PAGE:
Steve Jobs perfected the art of the product reveal as performance with his well-timed, well-paced keynotes, dating back to that of the first Macintosh computer. Over the years, journalists and Apple users have come to expect that these events be glitzy, colorful shows, with new features demoed and words like “magical” bandied about, and often with special musical guests at the end.
Tomorrow, Apple will hold an event presenting the new iPhone, the next version of iOS, the next version of macOS, a new Apple Watch, and more (probably a new Apple TV, a shipping date for the HomePod, and maybe something else). But someone seems to have dampened the party a bit by leaking the final version of iOS 11 a few days ago. A couple of websites scrambled to dig into this software to present all the new features that hadn’t been announced, and that hadn’t been included in the beta versions that developers see (I am running the latest beta on one of my devices). And some commentators have criticize the leaker – presumably an Apple employee – for spoiling the show.
Because that’s what it is: a show. Apple, a nearly trillion-dollar company, lives and dies by its keynote presentations of new products. Even though much of what’s new in iOS 11 was presented months ago, there are some tidbits that weren’t clear. And this software leak has also revealed the names of the new iPhone models: iPhone 8, iPhone 8 plus, and iPhone X. For shame! We know in advance what the new iPhones are going to be called!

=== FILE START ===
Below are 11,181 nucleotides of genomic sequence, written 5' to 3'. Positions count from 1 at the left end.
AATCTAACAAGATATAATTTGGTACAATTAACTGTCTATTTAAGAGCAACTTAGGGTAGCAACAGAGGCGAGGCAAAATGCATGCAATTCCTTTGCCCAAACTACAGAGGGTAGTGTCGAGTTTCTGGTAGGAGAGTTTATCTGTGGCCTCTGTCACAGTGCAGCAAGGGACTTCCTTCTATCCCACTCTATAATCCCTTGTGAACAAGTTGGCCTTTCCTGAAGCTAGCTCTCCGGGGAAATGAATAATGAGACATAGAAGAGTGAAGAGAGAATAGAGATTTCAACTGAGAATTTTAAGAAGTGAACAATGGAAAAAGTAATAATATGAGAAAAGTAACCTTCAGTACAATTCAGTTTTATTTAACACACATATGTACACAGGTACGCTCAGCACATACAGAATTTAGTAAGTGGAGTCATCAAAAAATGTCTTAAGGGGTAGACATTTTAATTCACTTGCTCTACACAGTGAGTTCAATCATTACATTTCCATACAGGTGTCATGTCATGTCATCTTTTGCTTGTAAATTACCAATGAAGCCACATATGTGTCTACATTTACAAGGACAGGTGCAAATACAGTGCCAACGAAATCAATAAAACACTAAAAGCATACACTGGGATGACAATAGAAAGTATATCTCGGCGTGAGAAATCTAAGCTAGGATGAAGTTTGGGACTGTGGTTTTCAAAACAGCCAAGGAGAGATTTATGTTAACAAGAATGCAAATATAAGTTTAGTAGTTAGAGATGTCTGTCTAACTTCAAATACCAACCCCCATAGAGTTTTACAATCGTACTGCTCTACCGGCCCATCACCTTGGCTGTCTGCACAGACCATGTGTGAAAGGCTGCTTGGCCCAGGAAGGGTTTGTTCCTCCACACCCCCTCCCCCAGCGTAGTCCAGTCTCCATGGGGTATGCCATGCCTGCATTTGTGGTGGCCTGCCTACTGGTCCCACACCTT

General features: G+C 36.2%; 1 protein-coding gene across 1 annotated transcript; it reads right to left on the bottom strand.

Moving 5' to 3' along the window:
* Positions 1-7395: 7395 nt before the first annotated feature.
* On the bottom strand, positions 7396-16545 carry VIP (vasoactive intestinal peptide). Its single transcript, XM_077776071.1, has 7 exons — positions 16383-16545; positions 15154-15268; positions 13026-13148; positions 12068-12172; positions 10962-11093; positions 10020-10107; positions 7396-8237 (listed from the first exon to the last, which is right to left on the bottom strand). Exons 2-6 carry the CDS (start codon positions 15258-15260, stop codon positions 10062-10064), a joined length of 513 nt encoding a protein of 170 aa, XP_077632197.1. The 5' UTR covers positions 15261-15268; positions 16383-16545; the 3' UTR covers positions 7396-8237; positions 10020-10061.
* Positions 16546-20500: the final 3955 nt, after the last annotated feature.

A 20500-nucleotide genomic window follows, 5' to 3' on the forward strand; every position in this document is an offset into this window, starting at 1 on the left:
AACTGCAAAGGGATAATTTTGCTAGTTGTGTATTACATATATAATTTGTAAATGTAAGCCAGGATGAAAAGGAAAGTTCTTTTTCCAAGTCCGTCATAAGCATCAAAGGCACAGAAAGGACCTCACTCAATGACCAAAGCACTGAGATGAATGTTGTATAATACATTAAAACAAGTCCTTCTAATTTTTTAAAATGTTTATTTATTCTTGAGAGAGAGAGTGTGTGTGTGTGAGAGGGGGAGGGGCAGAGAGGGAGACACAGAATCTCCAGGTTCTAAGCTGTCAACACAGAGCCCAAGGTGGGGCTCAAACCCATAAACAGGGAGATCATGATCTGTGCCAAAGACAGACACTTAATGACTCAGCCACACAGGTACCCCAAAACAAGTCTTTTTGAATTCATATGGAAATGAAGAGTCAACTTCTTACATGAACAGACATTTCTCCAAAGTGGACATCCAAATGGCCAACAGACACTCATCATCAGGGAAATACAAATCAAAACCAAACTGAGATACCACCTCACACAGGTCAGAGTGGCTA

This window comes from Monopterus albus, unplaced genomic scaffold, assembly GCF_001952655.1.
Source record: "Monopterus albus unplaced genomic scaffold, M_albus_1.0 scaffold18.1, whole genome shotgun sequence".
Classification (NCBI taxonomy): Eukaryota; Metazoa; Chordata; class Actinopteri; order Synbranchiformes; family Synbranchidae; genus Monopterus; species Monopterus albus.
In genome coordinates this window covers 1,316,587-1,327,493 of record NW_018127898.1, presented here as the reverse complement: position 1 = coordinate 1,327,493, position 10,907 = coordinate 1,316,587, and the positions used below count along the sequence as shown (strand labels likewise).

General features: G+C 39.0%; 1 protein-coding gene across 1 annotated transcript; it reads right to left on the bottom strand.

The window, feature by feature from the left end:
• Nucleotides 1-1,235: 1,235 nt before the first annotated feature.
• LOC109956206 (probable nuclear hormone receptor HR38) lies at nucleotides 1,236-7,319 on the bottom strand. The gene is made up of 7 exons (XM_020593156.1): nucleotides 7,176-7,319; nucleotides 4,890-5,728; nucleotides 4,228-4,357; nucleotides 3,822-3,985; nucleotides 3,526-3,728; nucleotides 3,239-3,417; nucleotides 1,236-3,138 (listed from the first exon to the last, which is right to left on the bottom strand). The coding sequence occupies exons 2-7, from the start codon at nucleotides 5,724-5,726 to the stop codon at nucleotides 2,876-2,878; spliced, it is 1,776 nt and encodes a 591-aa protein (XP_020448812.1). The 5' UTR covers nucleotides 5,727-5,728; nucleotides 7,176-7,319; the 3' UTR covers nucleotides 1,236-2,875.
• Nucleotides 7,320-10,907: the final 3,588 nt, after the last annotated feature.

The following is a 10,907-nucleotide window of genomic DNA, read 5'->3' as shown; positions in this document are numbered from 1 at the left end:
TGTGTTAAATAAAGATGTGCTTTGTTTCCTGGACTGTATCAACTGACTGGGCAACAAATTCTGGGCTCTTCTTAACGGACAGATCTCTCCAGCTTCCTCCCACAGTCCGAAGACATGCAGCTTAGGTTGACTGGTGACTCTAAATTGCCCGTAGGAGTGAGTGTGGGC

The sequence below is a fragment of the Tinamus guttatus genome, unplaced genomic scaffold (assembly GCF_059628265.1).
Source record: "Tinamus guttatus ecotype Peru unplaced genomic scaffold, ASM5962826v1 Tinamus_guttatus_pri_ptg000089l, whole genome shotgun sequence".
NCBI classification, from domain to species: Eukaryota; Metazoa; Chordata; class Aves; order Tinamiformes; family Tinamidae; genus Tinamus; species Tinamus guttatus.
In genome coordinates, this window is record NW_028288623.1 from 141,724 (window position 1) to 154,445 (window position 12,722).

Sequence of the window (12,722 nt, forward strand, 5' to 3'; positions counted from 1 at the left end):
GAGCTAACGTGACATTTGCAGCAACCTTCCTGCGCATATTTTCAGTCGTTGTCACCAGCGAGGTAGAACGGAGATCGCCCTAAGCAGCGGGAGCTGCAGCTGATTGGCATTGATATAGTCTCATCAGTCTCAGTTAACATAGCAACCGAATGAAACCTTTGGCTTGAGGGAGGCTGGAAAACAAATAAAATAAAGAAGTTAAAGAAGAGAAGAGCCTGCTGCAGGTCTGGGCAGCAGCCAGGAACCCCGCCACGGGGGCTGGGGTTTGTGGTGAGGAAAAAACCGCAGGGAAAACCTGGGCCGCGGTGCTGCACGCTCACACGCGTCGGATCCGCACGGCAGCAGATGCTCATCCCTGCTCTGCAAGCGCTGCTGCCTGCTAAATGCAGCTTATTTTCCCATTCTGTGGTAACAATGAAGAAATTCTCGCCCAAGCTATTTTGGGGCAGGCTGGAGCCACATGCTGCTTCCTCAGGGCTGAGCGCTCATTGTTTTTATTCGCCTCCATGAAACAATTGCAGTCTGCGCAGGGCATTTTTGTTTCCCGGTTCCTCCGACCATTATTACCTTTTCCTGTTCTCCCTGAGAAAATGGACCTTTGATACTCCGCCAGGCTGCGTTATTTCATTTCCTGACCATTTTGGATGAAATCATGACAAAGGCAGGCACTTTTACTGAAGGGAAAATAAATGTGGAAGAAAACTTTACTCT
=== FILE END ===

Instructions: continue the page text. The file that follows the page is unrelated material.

Some perspective. These are new products that are far from revolutionary, and their names are pretty much what was expected. People have been talking about them for months (though the big question that kept some people up at night seems to have been whether the base model would be the iPhone 7s or the iPhone 8).
Much of this is inside baseball, and the Apple news sector has little to say in the final weeks before new products are launched unless there are rumors or leaks. Apple is quite secretive, and this is important, but there’s really nothing in these leaks that is unexpected. Enough information has circulated about such things as Face ID replacing Touch ID, about the new shape of the iPhone, and more. In fact, Apple certainly leaks some of this information themselves, to build up interest (though the iOS 11 leak seems to have been a non-official leak).
Those not invested in the Apple news sector won’t care much about this, and, in the end, these leaks help Apple by drumming up interest among those who don’t follow websites that write about Apple. Leaks and solid rumors trickle down to mainstream news outlets, helping Apple build momentum before product launches. Some at Apple are certainly annoyed, but let’s be honest; there’s enough going on in the world to worry about without making a fuss over some leaks about a product about to be announced by the world’s most profitable company.